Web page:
Work environments are outcome-oriented and merit-based places where people aspire to achieve top performance. Employees are united by a drive for capability and success; leaders emphasize goal accomplishment. Authority is defined by strength, decisiveness, and boldness. Work environments are competitive places where people strive to gain personal advantage. Employees are united by strong control; leaders emphasize confidence and dominance.

Safety is defined by planning, caution, and preparedness. Work environments are predictable places where people are risk-conscious and think things through carefully. Employees are united by a desire to feel protected and anticipate change; leaders emphasize being realistic and planning ahead.

Order is focused on respect, structure, and shared norms. Work environments are methodical places where people tend to play by the rules and want to fit in.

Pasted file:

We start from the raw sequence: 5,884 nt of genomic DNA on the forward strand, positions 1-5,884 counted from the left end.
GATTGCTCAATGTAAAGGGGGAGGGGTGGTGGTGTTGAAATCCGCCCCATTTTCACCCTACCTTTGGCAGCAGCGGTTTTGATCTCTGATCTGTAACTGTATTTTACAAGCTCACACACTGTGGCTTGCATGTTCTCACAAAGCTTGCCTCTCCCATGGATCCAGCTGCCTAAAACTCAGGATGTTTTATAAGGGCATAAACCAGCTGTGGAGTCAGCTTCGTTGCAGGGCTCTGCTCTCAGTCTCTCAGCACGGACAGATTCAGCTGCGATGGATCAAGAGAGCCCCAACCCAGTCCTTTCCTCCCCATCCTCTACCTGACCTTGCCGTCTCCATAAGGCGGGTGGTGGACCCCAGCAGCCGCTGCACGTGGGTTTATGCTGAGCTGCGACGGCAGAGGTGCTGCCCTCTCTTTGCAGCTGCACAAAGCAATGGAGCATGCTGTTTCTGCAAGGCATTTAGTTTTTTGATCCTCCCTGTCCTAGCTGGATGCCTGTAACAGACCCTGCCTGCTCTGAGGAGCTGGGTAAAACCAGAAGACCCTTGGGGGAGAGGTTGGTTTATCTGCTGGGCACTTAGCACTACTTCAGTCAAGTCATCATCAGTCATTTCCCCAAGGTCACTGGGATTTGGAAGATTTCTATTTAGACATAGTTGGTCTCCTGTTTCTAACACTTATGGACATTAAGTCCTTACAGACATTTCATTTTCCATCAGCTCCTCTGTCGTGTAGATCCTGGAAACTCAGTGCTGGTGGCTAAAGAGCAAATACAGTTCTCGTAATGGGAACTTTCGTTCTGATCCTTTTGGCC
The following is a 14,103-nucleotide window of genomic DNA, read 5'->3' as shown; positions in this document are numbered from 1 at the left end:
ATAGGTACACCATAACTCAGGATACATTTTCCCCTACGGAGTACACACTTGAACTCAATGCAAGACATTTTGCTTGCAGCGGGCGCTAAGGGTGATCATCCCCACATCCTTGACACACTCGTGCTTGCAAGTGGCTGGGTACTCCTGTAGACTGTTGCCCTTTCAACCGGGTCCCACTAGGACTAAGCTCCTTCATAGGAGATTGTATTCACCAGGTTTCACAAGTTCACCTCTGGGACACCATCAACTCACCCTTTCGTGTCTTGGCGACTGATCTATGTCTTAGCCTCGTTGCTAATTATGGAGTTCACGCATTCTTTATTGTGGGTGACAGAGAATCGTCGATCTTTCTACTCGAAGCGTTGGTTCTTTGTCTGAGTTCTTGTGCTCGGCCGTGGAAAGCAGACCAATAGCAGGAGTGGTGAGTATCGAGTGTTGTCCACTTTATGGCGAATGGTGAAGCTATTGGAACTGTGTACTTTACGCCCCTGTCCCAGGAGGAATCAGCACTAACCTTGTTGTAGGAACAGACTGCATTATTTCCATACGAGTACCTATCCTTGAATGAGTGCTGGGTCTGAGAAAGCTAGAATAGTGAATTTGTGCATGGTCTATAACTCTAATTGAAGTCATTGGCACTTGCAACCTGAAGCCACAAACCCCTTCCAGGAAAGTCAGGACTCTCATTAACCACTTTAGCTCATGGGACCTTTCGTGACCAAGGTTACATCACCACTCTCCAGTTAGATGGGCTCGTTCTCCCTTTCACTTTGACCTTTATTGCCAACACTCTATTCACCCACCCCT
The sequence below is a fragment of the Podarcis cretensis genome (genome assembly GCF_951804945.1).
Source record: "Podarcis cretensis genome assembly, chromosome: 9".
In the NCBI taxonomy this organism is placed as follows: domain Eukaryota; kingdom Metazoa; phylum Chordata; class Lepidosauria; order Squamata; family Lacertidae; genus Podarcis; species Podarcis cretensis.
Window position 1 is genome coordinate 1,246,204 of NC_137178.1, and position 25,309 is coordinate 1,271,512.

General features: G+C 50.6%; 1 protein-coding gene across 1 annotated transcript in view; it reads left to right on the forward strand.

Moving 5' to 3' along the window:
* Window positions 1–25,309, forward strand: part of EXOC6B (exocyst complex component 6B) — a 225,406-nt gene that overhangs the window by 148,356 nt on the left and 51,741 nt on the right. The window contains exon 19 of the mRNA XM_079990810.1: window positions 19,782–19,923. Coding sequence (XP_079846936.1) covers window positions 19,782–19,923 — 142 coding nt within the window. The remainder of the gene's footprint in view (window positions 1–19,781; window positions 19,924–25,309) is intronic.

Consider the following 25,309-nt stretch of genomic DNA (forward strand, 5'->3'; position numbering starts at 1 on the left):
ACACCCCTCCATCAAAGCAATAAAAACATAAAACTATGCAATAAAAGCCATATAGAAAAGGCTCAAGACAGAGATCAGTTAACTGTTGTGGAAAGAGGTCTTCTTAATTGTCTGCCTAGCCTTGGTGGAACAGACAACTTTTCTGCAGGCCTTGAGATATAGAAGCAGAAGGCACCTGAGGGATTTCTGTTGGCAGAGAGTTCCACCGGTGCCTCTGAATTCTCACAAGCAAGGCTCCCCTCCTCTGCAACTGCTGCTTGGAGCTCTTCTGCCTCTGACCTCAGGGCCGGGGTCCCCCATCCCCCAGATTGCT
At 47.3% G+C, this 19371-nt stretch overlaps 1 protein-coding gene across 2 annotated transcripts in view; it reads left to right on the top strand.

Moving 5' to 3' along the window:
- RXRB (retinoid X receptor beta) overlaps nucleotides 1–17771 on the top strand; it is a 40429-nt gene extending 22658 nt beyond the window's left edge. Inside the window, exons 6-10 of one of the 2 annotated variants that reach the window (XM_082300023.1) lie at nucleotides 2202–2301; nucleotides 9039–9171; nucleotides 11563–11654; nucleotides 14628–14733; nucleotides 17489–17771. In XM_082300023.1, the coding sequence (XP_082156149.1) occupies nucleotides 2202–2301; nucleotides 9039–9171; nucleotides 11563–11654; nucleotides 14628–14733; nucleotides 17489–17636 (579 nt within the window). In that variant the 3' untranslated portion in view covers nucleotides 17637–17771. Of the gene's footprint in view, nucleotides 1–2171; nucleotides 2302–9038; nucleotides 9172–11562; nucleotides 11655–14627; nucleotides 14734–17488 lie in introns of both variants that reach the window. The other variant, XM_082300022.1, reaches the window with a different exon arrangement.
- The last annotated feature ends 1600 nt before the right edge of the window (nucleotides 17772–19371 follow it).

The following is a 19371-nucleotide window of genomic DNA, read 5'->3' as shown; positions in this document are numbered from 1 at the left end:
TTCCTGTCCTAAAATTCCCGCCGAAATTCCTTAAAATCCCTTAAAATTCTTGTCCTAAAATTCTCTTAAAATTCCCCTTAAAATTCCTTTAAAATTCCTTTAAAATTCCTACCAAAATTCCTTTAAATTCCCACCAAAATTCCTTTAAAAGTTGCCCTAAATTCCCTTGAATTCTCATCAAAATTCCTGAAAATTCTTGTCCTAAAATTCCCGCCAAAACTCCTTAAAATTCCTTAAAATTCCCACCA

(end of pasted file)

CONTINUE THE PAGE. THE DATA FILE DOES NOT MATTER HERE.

Employees are united by cooperation; leaders emphasize shared procedures and time-honored customs. These eight styles fit into our integrated culture framework according to the degree to which they reflect independence or interdependence people interactions and flexibility or stability response to change. Styles that are adjacent in the framework, such as safety and order, frequently coexist within organizations and their people.

In contrast, styles that are located across from each other, such as safety and learning, are less likely to be found together and require more organizational energy to maintain simultaneously.

What is Organizational Culture?, time: 4:24
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Re: culture for business

Postby Zolosar В» 26.02.2020

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Re: culture for business

Postby Fer В» 26.02.2020

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Re: culture for business

Postby Nirr В» 26.02.2020

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Re: culture for business

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Re: culture for business

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Postby Zusho В» 26.02.2020